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Jul 12th 2009, 12:17 AM

#1  Member
Join Date: Jun 2009
Posts: 79
 Astronomical telescope
An astronomical telescope is in normal adjustment.The diameter of the incident beam falling on the objective is d.If the angular magnification of the telescope is m,the diameter of the emerged beam is ?
Ans given is d/m
In normal adjustment ,would mean the image is at infinity,&
ang.magnification= angle subtented at the eye by the image at infinity/
angle subtented at the eye by the object at infinity
In astro.telescope,fo(of objective)> fe(of eyepiece),
& the image formed by the objective will fall on fe,but I don't really know how to calculate the height of the final image formed(which is what we're asked to find,right?).
Hope someone can help.
Thank you

 
Jul 12th 2009, 08:37 PM

#2  Senior Member
Join Date: Feb 2009 Location: Singapore
Posts: 206

Originally Posted by hana1 An astronomical telescope is in normal adjustment.The diameter of the incident beam falling on the objective is d.If the angular magnification of the telescope is m,the diameter of the emerged beam is ?
Ans given is d/m
In normal adjustment ,would mean the image is at infinity,&
ang.magnification= angle subtented at the eye by the image at infinity/
angle subtented at the eye by the object at infinity
In astro.telescope,fo(of objective)> fe(of eyepiece),
& the image formed by the objective will fall on fe,but I don't really know how to calculate the height of the final image formed(which is what we're asked to find,right?).
Hope someone can help.
Thank you 
i assume that you would know the values of d and m. substitute these values into the equation you gave $\displaystyle d/m$ and you get the diameter of the emerging beam. isn't that the answer?
correct me if i'm wrong :P

 
Jul 12th 2009, 09:13 PM

#3  Senior Member
Join Date: Apr 2008 Location: HK
Posts: 886

I guess you cannot find the height of the final image as you 've mentioned, in normal adjustment, the image formed at infinity. So there is no definite position for final image.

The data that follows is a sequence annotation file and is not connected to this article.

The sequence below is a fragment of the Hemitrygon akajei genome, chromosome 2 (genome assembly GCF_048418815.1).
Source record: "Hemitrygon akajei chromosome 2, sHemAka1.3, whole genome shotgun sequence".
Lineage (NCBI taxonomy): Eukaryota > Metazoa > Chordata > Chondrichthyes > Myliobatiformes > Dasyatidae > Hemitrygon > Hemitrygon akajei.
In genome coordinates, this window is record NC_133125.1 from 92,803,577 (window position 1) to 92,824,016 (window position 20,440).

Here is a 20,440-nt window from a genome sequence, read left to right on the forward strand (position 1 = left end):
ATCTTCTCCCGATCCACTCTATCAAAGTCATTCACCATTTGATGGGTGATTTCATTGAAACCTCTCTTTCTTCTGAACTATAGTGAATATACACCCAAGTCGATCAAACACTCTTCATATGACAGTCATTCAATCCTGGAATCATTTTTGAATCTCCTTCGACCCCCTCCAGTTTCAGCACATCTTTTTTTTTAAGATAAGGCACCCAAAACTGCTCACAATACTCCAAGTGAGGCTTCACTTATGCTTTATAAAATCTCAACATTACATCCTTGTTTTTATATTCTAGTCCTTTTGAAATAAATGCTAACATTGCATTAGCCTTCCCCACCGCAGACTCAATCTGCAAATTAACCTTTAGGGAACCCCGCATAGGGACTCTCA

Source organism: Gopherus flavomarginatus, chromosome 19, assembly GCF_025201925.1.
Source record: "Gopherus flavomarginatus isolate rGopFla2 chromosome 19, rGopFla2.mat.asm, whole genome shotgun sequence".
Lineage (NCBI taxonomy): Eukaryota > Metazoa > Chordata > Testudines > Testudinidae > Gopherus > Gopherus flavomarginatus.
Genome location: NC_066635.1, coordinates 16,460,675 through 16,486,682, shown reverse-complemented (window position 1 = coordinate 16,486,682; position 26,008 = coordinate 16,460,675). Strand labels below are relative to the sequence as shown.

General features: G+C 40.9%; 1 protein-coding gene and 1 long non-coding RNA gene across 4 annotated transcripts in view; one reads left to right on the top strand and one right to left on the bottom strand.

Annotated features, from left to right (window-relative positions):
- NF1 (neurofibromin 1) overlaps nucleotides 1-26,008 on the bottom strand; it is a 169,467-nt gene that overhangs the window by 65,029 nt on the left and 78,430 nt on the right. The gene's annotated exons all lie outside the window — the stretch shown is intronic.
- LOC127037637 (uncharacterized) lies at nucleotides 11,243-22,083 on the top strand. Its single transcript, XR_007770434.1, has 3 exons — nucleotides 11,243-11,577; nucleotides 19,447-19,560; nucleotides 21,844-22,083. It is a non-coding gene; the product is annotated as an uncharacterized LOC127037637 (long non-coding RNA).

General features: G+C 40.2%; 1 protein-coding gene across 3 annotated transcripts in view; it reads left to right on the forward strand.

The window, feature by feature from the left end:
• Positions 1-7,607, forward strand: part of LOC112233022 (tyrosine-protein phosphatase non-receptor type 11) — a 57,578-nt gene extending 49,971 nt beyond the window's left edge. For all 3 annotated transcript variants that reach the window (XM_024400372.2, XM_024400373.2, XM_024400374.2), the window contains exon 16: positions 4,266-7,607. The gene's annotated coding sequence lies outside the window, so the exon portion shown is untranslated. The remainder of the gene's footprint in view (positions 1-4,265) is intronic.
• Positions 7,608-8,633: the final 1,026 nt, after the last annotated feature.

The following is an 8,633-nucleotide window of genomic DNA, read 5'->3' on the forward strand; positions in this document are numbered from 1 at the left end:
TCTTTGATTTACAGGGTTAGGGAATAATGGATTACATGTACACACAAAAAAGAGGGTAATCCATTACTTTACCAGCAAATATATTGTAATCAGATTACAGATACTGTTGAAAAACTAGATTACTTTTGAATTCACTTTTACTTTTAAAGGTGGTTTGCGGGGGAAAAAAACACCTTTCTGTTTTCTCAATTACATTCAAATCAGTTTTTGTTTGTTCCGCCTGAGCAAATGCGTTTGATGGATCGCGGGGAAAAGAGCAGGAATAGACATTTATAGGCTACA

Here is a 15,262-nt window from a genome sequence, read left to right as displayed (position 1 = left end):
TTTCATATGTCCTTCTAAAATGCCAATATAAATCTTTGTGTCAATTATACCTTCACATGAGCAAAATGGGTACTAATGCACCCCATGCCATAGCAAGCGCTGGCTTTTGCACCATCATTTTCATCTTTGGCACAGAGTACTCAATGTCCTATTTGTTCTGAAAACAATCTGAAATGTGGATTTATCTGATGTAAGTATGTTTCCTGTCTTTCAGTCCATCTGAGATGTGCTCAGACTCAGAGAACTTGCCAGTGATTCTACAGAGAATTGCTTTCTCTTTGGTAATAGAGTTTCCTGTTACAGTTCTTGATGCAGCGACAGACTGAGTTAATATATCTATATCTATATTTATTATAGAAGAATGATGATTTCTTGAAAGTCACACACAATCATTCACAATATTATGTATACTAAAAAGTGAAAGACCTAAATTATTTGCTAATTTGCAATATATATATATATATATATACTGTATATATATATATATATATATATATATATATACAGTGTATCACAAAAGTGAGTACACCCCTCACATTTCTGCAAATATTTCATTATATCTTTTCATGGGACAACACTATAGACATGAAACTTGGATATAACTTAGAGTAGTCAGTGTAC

Jul 12th 2009, 10:40 PM

#4  Member
Join Date: Jun 2009
Posts: 79

Originally Posted by arze i assume that you would know the values of d and m. substitute these values into the equation you gave $\displaystyle d/m$ and you get the diameter of the emerging beam. isn't that the answer?
correct me if i'm wrong :P 
I wish it were that easy,arze.
but the answer given in the paper is actually d/m.We're supposed to arrive at this answer,but I don't know how?
As werehk said,i think we can't find the height of the final image,but I wonder if we're actually asked to find the height of the intermediate image formed by the objective? 
 
Jul 14th 2009, 11:53 PM

#5  Senior Member
Join Date: Feb 2009 Location: Singapore
Posts: 206

Originally Posted by hana1 I wish it were that easy,arze.
but the answer given in the paper is actually d/m.We're supposed to arrive at this answer,but I don't know how?
As werehk said,i think we can't find the height of the final image,but I wonder if we're actually asked to find the height of the intermediate image formed by the objective? 
if that's the case, then i suppose that from $\displaystyle m=\frac{d}{D}$ we can find D where it is the diameter of the image. then, rearranging
$\displaystyle D=\frac{d}{m}$ 
 
Jul 15th 2009, 02:28 AM

#6  Member
Join Date: Jun 2009
Posts: 79

Hmm...we do get the answer that way...
but isn't m the angular magnification of the whole optical instrument?
I'm not sure if we can use 'm' as the linear magnification of the objective lens only?

 
Jul 15th 2009, 03:09 AM

#7  Senior Member
Join Date: Feb 2009 Location: Singapore
Posts: 206

Originally Posted by hana1 Hmm...we do get the answer that way...
but isn't m the angular magnification of the whole optical instrument?
I'm not sure if we can use 'm' as the linear magnification of the objective lens only? 
then i'm probably wrong here. but if we suppose that the eye say, is at the eyepiece, then, the eyepiece would not magnify the image. if this is the case then i suppose that my attempt was correct.

 
Jul 15th 2009, 03:52 AM

#8  Physics Team
Join Date: Feb 2009
Posts: 1,425

if that's the case, then i suppose that from we can find D where it is the diameter of the image. then, rearranging .
How do you get this? Shouldn't magnification be image size / obj size ?
Or m = D/d , in which case D = dm which is why i thought this approach is wrong.

 
Jul 15th 2009, 04:53 AM

#9  Senior Member
Join Date: Feb 2009 Location: Singapore
Posts: 206

Oops! ok, no wonder i thought something was wrong. thank you for correcting.

 
Jul 27th 2009, 08:16 PM

#10  Member
Join Date: Jun 2009
Posts: 79

I'm not sure if this question is related to the eyering,but assuming the incident rays fill the objective lens completely whose diameter is d,then I guess ,
m = d/D , where D is the diameter of the eyering or the diameter of the image formed of the objective by the eyelens.
Therefore D=d/m

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